According to Mahatma Gandhi, there are seven deadly sins which plague this world.
“Wealth without work.
Pleasure without conscience.
Science without humanity.
Knowledge without character.
Politics without principle.
Commerce without morality.
Worship without sacrifice.”
He was not the only one to see such problems within the human condition, however. The National Honor Society (NHS), a national organization of high school juniors and seniors, distinguished by their moral standings as well as their academic performances, lives by a set of values that seem to counter these troubling issues.
Scholarship, character, leadership, service; these are the characteristics that guide members of the NHS.
And it was the task of the five incumbent members of the Hilltop Chapter of the NHS to impart these ideals upon those joining their number at the school’s Induction Ceremony Thursday night. Such a task should never be taken lightly, even if just a single person were to come into the fold, given the nature and gravity of the four characteristics. The Hilltop NHS wasn’t bringing in just a single member, however.
They were inducting thirty new members.
Chosen by a panel of five Hilltop School Staff members, who themselves were appointed by the returning five NHS members, the new members were selected based on the criteria of maintaining at least a 3.5 Grade Point Average. The inductees also had to pass a majority vote by the selection council as well.
With the Commons Area of the Hilltop School Building wrapped in complete darkness, save for a bit of light permeating through from the adjoining hallway, the ambience for the ceremony was a soft and humble one. Before the students joining the NHS were announced, several speakers took to the podium. Superintendent Larry Long was amongst them.
“I thank each and every one of you for the leadership and direction you’ve given your children.” Long addressed the parents in the crowd, before turning his attention to the inductees. “This honor is something you will have, and hopefully cherish, for the rest of your lives.”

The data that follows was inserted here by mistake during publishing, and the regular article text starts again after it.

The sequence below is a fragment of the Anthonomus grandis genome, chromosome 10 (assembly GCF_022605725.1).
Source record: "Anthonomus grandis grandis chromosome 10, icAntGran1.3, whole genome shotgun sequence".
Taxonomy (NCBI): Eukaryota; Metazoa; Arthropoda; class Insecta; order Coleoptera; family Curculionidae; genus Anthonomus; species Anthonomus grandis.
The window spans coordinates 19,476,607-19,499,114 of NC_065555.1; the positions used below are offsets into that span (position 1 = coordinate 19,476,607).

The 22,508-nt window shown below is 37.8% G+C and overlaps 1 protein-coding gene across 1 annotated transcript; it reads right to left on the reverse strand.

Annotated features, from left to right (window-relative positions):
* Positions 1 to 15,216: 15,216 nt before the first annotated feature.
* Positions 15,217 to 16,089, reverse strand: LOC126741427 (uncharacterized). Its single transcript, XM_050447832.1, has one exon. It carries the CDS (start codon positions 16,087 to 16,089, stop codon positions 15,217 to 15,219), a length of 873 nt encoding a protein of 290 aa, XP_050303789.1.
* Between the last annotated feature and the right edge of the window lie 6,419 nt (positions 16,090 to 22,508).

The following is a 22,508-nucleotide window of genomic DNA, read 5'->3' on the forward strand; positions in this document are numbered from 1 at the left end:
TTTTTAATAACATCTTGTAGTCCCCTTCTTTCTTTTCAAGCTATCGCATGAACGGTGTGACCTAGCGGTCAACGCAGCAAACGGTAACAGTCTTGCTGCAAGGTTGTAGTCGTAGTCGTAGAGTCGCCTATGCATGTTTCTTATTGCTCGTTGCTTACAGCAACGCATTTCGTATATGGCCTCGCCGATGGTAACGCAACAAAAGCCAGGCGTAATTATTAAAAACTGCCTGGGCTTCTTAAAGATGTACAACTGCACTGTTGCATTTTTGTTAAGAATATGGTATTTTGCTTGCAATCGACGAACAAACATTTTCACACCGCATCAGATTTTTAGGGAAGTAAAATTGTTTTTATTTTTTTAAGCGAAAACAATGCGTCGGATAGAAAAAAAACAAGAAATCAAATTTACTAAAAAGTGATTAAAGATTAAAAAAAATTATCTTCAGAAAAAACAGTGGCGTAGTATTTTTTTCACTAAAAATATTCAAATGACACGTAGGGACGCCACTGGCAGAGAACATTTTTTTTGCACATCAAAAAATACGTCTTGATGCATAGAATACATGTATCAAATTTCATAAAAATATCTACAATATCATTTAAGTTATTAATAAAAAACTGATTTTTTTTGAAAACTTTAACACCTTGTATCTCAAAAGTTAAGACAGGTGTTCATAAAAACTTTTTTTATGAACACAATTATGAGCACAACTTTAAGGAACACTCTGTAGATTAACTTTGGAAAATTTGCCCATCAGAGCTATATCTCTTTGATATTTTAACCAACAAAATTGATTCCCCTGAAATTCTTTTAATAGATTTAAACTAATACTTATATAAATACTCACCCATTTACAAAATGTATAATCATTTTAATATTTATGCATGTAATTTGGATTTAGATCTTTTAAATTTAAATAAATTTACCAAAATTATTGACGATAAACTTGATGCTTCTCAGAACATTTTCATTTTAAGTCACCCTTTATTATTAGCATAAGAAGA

The five members of the NHS then took their turns lighting five different candles, each representing a certain aspect of the Society.
NHS President Erik Stipe was the first to act, lighting a candle sitting on a table in the middle of the stage.
“I am the spirit of the torch.” Stipe spoke for the flame. “I represent the National Honor Society.”
Adrian Yates went next, using the initial flame to light a candle representing character.
“Character is achieved, not received.” Informed Yates, also noting that character is the final goal of education.
That seems to deny the premise of knowledge without character quite definitively.
Lighting a candle in the name of scholarship, Jalen Towers took his turn after Yates.
“I am the preparation for brighter service to mankind.”
Towers’ words stand directly in contradiction with the idea of science without humanity.
Jami Burdine lit the leadership candle.
“Leadership is thinking and acting for many.”
Such a task would most certainly eliminate the very notions of politics without principle and commerce without morality, as these are the motivations of one who thinks only of himself.
Finally, Shayla Coffman gave light to the service candle.
“Service is given, not only to our friends, but to our foes.”
Service in and of itself goes against the premise of wealth without work, but giving it to foes as well as friends, that is most certainly putting conscience before pleasure.
And as each new inductee was tapped by a current member of the NHS, walked up to the stage, and had their own candles lit, they took on a responsibility that puts sacrifice miles ahead of any worship they would receive.
With an astounding thirty new members added to the Hilltop NHS ranks, Gandhi would surely be proud of the commitment so many Hilltop youths have made.
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